Senators Maria Cantwell (D-Wash.) and Olympia Snowe (R-Maine), Chairwoman and Ranking Member of the Senate Subcommittee on Oceans, Atmosphere, Fisheries, and Coast Guard, and Congressman Elijah E. Cummings (D-Md.), Chairman of the House Subcommittee on Coast Guard and Maritime Transportation, sent a letter to Coast Guard Commandant Admiral Thad Allen expressing concern over the Coast Guard’s preliminary acceptance of the National Security Cutter BERTHOLF before many of the ship’s problems have been adequately fixed (text of the letter below).Last month, the U.S. Navy’s Board of Inspection and Survey (INSURV) conducted a thorough assessment of the ship, and recommended that the Coast Guard delay acceptance until eight serious, “starred” deficiencies were addressed. When the Coast Guard took preliminary acceptance of the ship yesterday, it did so without having resolved those starred deficiencies – seven of the eight deficiencies remain incomplete. The letter also outlined concern that INSURV was unable to conduct a complete assessment of the BERTHOLF’s advanced computer and communications systems.In their letter, Senators Cantwell and Snowe and Congressman Cummings demanded answers on how the Coast Guard plans to resolve the BERTHOLF’s problems and pressed that all of the ship’s problems must be resolved before its final acceptance.
"Despite the Coast Guard’s decision to conditionally accept the first National Security Cutter, this ship is far from being out-of-the-woods," said Cantwell. ”There are thousands of specific problems that still need to be fixed, and the Coast Guard must hold the ship’s contractor accountable for finishing the job and delivering what the taxpayers were promised."
“Given the millions of taxpayer dollars that have already been wasted on the Deepwater project as a result of poor judgment, we will be closely watching to ensure that the BERTHOLF is fit for the seas upon final acceptance,” Congressman Cummings said. “The Coast Guard must be vigilant in ensuring that the new NSC will be the exceptional vessel that we have all envisioned—worthy of the brave men and women who will be performing critical missions upon it.”
“While I am encouraged by the Coast Guard’s renewed focus on aggressive program management and accountability to the taxpayers, this project is still far from completion,” said Senator Snowe, the Ranking Member of the Senate Subcommittee on Fisheries and the Coast Guard. “Throughout the conditional acceptance period and all phases of this monumental acquisition, the Coast Guard must be as vigilant in protecting the American taxpayers’ investment as they have always been in protecting our mariners. Final acquisition of a fully-functional National Security Cutter will be a quantum leap forward in the Coast Guard’s ability to safeguard the American public and I look forward to the day when the men and women of the Coast Guard are no longer sailing aboard one of the oldest Naval fleets in the world.”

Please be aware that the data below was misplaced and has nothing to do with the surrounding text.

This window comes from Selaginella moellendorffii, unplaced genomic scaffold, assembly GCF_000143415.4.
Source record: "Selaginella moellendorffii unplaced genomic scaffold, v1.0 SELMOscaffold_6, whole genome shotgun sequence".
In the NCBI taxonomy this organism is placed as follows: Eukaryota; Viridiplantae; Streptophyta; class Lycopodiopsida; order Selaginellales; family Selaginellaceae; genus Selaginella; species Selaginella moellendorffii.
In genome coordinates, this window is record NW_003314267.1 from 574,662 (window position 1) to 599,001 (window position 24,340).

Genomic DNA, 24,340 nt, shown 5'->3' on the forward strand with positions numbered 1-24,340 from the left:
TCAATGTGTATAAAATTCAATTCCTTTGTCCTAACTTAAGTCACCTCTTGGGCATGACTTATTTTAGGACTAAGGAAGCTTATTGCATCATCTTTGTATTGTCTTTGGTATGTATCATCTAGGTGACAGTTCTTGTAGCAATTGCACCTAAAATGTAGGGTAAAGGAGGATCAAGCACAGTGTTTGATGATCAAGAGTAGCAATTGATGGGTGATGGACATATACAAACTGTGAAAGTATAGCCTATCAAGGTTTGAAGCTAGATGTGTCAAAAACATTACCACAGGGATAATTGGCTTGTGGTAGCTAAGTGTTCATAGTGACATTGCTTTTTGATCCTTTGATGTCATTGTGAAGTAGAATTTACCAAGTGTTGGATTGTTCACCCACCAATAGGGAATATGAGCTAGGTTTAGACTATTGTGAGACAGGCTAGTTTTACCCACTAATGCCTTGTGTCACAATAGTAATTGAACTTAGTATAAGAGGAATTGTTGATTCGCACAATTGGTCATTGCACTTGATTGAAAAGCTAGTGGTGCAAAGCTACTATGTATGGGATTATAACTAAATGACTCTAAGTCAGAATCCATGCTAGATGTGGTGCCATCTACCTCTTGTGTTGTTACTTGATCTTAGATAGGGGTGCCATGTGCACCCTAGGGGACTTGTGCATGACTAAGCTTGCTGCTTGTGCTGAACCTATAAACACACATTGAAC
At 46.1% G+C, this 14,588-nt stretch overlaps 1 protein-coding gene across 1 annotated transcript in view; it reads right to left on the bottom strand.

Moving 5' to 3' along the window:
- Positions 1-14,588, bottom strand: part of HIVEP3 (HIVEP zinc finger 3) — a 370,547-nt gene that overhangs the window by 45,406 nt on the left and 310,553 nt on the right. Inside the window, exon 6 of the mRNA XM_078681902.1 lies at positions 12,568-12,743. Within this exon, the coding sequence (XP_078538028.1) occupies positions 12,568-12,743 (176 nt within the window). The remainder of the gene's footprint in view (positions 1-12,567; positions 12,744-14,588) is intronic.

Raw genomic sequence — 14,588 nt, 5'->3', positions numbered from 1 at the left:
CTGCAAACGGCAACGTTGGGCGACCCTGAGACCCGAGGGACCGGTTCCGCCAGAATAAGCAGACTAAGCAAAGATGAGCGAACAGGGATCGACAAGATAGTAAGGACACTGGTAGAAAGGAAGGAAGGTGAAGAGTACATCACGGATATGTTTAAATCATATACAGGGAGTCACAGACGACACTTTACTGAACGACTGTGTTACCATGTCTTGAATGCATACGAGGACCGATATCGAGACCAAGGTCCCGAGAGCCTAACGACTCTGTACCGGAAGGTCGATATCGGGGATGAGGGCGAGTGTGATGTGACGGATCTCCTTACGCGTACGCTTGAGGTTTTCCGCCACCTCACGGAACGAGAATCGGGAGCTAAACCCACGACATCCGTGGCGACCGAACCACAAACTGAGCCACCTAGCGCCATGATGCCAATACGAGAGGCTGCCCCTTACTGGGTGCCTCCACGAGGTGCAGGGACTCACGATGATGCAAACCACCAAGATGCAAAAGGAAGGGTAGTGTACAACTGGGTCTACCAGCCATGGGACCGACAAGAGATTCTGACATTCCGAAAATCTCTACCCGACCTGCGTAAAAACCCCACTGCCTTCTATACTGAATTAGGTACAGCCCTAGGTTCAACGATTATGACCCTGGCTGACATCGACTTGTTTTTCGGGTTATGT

The text of the letter is as follows:
May 9, 2008
Admiral Thad Allen
United States Coast Guard
2100 2 Street, S.W.
Washington, DC 20593
Dear Admiral Allen:
Following the Coast Guard’s preliminary acceptance of the first National Security Cutter (NSC), BERTHOLF, and the placement of the cutter in “in commission special” status, we write today to express our concern that this cutter was accepted with a number of deficiencies, including serious deficiencies noted in starred trial cards that have not yet been fully resolved.
We are confident that the NSC will be an exceptional cutter that will provide significantly expanded mission capabilities to the Coast Guard. However, following its evaluation of the ship’s completeness, the Navy’s Board of Inspection and Survey (INSURV) recommended that the Coast Guard Commandant authorize acceptance and delivery of the ship “provided all starred deficiencies have been corrected or waived prior to acceptance.”
The action taken yesterday constitutes a preliminary acceptance, and we are concerned that this action was taken with deficiencies, including starred cards, still outstanding. We understand that all starred card issues will be resolved by the end of May. We expect to be notified when these issues are resolved and if there are any delays in meeting this timeline.
We are also concerned that because the information systems onboard BERTHOLF are not yet completely installed, INSURV was unable to conduct a full assessment of those systems. INSURV consequently recommended that the Coast Guard conduct a more complete evaluation during the final contract trials once the entire information system has been completed. Clearly, work remains to be done and we would like an explanation as to how the Coast Guard plans to complete this evaluation, while holding the contractor responsible to ensure that the BERTHOLF’s capabilities are fully realized.
We appreciate the diligent testing regimen to which NSC 1 has already been subjected, including machinery trials and builder’s trials in addition to the acceptance trials. However, we also believe it is imperative that the Coast Guard not move to final acceptance of this vessel before all outstanding deficiencies are resolved.
Accepting a ship like the National Security Cutter BERTHOLF is a long and complicated process. We want to express once again how important it is for the Coast Guard to hold the shipbuilder accountable. The contractor’s work on this ship is far from done – and the same goes for the U.S. Coast Guard. We expect that as stewards of taxpayer dollars, you will use every tool at your disposal to hold the contractor fully accountable for the completion of this ship and fulfillment of the shipbuilder’s contractual obligations. Our government is spending well over $600 million to acquire the BERTHOLF, and we should get the ship that we were promised. Taxpayers should expect nothing less, and neither do we.